Bitcoin is not a “legitimate” currency, but a digital currency could one day form the linchpin of a cashless future, at least according to Starbucks Executive Chairman Howard Schultz.
Schultz made this prediction during a post-earnings conference call on Thursday, stressing — as mainstream executives so often do — that distributed ledger technology (DLT) can be leveraged outside of cryptocurrency-based applications.
“I don’t believe that bitcoin is going to be a currency today or in the future,” Schultz said during the conference call, audio of which can be found on the Starbucks website. “I’m talking about … the possibility of what could happen — not in the near term, but in a few years from now — with a consumer application in which there’s trust and legitimacy with regard to a digital currency.”
Join CCN for $9.99 per month and get an ad-free version of CCN including discounts for future events and services. Support our journalists today. Click here to sign up.
Rather, he said that increasing consumer interest in digital payment options makes it necessary for companies like Starbucks to anticipate future consumer behavior.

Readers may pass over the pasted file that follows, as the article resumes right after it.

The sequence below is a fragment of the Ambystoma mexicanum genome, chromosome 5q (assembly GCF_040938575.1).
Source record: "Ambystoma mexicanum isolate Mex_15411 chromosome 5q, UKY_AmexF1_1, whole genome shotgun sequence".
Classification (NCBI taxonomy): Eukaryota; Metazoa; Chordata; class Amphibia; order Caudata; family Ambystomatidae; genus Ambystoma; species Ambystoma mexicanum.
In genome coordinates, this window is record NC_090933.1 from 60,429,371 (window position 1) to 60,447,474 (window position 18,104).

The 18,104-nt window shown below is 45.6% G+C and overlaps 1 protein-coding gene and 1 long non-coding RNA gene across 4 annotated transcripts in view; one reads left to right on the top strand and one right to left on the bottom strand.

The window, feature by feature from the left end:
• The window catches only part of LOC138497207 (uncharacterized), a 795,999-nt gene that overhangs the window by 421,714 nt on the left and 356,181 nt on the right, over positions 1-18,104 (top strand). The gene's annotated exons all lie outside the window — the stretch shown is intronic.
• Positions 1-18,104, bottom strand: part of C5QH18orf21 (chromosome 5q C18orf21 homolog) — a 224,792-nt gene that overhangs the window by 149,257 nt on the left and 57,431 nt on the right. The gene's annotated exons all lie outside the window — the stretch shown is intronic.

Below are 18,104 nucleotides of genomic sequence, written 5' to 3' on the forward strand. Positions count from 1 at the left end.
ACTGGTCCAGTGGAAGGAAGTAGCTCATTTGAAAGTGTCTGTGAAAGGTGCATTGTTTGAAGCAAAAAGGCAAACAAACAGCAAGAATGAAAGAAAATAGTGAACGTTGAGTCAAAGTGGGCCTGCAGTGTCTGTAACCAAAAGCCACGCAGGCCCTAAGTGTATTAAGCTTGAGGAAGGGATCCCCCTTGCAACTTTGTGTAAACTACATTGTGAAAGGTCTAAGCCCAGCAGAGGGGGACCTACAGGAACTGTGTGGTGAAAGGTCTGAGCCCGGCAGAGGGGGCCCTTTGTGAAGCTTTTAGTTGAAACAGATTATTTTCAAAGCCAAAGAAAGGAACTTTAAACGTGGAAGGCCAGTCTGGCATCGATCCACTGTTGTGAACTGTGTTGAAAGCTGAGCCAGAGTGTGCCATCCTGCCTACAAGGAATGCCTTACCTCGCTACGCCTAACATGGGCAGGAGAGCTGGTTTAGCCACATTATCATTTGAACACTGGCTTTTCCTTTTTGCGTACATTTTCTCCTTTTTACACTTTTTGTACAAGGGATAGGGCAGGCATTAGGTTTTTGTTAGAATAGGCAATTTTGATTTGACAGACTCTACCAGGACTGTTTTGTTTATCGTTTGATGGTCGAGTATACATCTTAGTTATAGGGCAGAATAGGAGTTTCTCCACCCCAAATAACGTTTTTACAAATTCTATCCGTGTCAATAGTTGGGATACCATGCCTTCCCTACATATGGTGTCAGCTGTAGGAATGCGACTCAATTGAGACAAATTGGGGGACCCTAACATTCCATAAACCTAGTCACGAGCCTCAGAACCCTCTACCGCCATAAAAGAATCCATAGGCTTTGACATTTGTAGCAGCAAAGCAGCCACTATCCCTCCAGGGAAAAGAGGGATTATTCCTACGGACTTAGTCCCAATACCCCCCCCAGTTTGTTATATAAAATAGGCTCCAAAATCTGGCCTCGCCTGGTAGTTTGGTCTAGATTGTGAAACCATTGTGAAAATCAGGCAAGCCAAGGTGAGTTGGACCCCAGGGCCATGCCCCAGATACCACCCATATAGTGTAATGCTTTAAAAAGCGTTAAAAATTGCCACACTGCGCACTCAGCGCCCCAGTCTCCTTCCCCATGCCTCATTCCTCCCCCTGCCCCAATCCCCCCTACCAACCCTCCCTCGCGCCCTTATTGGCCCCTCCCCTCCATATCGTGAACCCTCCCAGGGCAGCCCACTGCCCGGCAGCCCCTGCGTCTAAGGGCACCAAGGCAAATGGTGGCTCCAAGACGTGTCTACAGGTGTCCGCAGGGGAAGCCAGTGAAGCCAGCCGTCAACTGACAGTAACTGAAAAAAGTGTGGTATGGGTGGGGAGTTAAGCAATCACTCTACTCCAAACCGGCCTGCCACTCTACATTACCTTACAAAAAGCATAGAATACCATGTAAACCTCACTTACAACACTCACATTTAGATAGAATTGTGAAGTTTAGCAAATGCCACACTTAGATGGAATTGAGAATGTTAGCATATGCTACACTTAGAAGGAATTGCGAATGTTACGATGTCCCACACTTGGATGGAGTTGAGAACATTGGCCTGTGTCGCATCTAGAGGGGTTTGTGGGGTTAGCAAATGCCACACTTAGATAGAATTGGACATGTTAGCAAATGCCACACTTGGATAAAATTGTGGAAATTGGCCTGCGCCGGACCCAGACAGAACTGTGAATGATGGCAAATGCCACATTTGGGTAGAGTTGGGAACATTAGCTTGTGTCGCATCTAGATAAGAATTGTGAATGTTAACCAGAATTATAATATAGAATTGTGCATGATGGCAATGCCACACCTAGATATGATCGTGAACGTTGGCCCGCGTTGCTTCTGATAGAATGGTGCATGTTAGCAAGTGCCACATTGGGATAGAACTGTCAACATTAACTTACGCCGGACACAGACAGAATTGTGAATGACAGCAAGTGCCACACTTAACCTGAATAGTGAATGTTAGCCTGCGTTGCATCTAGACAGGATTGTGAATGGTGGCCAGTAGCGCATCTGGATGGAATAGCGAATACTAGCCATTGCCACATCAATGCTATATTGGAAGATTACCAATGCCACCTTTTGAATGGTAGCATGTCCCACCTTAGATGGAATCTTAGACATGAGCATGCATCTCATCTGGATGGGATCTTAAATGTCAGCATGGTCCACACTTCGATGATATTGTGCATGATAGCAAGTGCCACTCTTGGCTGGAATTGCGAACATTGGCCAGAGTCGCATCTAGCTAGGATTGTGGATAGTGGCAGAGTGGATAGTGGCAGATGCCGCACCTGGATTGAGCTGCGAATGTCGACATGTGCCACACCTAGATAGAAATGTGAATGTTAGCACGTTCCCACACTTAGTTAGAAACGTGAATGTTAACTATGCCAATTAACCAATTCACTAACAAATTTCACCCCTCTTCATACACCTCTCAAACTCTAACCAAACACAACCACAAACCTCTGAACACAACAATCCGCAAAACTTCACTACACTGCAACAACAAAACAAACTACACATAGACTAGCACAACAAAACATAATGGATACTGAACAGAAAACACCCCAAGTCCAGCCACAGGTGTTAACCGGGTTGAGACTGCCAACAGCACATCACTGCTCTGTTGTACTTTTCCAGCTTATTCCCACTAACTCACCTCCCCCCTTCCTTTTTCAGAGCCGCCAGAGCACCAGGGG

“I’m not bringing this up because Starbucks is announcing that we are forming a digital currency or we’re investing in this,” Schultz said,”I’m bringing this up … as we think about the future of our company and the future of consumer behavior.”
Starbucks is currently pilot-testing its first cashless store, which is located in Seattle, while central banks across the world have begun researching how to use DLT to digitize their fiat currencies.
Support for Russia’s proposed Cryptoruble appears to be picking up steam, as RT reported on Thursday that a legislator had submitted a bill to the country’s parliament that in a bid to make the state-backed digital currency legal tender.
A People’s Bank of Chian (PBoC) official, meanwhile, published an op-ed this week explaining the government’s vision for a central bank digital currency (CBDC) that would replace cash.
Venezuela is reportedly even planning to hold what is effectively an initial coin offering (ICO) to distribute its “Petro” cryptocurrency, which is purportedly backed by oil reserves, although some analysts believe those claims to be dubious.
Featured image from Shutterstock.